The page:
Today Sam, you are four weeks old. That means that you’re no longer considered a neonate — you’re officially an infant. This is a big day. I’ve been feeling kind of nostalgic all day. Remember when you were only seven pounds and change? Remember when I could carry you around like a football without fear of you wiggling out of my grip? Remember when you slept most of the day and hardly spoke up about anything?
Now you are about 10 pounds, and I can’t carry you like a football because you are such a wiggle worm, and you have turned into a grunty baby. You have lots to say all the time. When you’re eating, you have to tell me how you feel about it every couple of minutes. You are much more aware of your surroundings, constantly looking around. Your favorite thing to look at is the ceiling fan in our bedroom. You like the contrast of the dark blades against the white ceiling. Your eyes are focusing more and more every day and find our faces more easily. I can tell that you know my voice, because you settle down and turn toward the sound. You are no longer the little sleepy baby that can be put down for a while to lie peacefully while we get things done. You prefer to be held and talked to and played with — and we are thrilled to have the opportunity to do that. We feel so lucky to be able to be with you 24 hours a day, even if we’d like more of those hours to be sleeping hours.
Speaking of sleep, you definitely have a schedule. It mirrors my body’s ideal schedule — stay up until midnight or 1:00 a.m. and sleep until noon. I wish that I could get you to be more excited about the morning hours. If only you knew what you were missing, you might be more inclined to open your eyes before lunch. Last night, you slept for five hours in a row. It was heaven. I woke up before you did and checked to make sure you were still breathing because I just couldn’t believe that you were still asleep.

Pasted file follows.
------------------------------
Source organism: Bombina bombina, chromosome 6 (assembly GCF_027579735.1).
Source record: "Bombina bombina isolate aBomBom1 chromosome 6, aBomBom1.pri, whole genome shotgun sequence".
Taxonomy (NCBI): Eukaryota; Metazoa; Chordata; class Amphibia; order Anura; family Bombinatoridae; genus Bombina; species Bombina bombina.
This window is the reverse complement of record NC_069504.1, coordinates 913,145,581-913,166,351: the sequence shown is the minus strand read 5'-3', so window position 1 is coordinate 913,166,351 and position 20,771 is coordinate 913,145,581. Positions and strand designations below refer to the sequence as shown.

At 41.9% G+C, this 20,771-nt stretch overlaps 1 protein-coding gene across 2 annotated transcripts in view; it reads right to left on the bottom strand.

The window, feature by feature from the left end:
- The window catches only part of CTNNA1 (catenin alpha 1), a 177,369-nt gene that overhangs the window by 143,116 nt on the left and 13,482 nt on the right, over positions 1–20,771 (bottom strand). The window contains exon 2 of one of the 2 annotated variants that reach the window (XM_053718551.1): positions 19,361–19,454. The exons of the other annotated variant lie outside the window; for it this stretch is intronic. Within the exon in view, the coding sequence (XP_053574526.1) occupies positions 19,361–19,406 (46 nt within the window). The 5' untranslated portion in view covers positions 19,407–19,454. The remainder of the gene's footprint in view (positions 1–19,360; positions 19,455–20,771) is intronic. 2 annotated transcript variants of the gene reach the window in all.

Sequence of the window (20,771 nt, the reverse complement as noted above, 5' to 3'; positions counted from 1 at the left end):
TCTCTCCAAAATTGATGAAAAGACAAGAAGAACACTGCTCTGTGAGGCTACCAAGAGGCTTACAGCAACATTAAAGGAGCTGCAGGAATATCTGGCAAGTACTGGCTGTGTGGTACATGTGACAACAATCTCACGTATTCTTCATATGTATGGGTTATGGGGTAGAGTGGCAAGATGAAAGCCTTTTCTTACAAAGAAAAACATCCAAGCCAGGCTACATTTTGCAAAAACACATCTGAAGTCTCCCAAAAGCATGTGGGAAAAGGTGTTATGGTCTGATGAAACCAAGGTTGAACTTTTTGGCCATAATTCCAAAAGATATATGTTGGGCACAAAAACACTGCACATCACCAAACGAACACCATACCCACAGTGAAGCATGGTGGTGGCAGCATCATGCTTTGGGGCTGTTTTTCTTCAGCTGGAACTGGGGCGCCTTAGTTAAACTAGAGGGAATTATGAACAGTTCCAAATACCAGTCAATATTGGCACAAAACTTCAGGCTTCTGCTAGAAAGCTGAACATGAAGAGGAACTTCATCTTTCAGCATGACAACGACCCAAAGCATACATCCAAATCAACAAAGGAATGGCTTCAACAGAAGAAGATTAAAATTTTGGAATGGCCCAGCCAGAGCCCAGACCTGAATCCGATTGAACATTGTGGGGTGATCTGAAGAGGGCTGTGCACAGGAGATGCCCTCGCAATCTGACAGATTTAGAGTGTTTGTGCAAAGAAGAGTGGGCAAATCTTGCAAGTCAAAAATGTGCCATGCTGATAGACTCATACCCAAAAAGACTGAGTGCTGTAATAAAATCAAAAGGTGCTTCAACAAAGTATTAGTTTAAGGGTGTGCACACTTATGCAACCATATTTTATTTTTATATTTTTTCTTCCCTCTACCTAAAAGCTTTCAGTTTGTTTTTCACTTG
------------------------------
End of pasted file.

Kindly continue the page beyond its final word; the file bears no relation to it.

You have a special talent for pooping. I never knew such explosions could be made by such a little person. You relish in your poops. Often, you will grin after letting a particularly loud one go. I love to see those smiles. It gives me a glimpse of the real smiles that are soon to come. We are learning the difference in sound between a long fart and a poop explosion. Sometimes we are wrong — and whoever is the designated diaper changer at the time gets to wear the fruits of your labor. Today, on the four-week anniversary of your birth, you leaked poop through the side of your diaper. We were so proud.
You’re getting more control over your head and limbs. It won’t be long before you can hold your head up. You practice every day. Tummy time is very hard work, but you do such a good job, whether it’s on one of our tummies or on the floor. We have to watch you very closely so you don’t smash your face on the floor. We’re good parents like that.
You’re huge, Sam. I can’t get over how quickly you are growing and changing. I know when everyone meets you this summer, they’re going to say, “Look how small he is! He’s so little!” And I will remember how tiny you were when you were born. How tiny your little hands were and how squishy and curled your little body was. I will never forget those tiny first days. Today, I dressed you in one of your newborn t-shirts, because it’s still hot here. You looked absolutely ridiculous in that tiny shirt and very much like Hank Azaria’s character named Agador Spartacus from The Birdcage. See exhibits A and B:
I’m sorry for recording that for all of posterity. I promise it will come out at your high school graduation. Your friends will love it.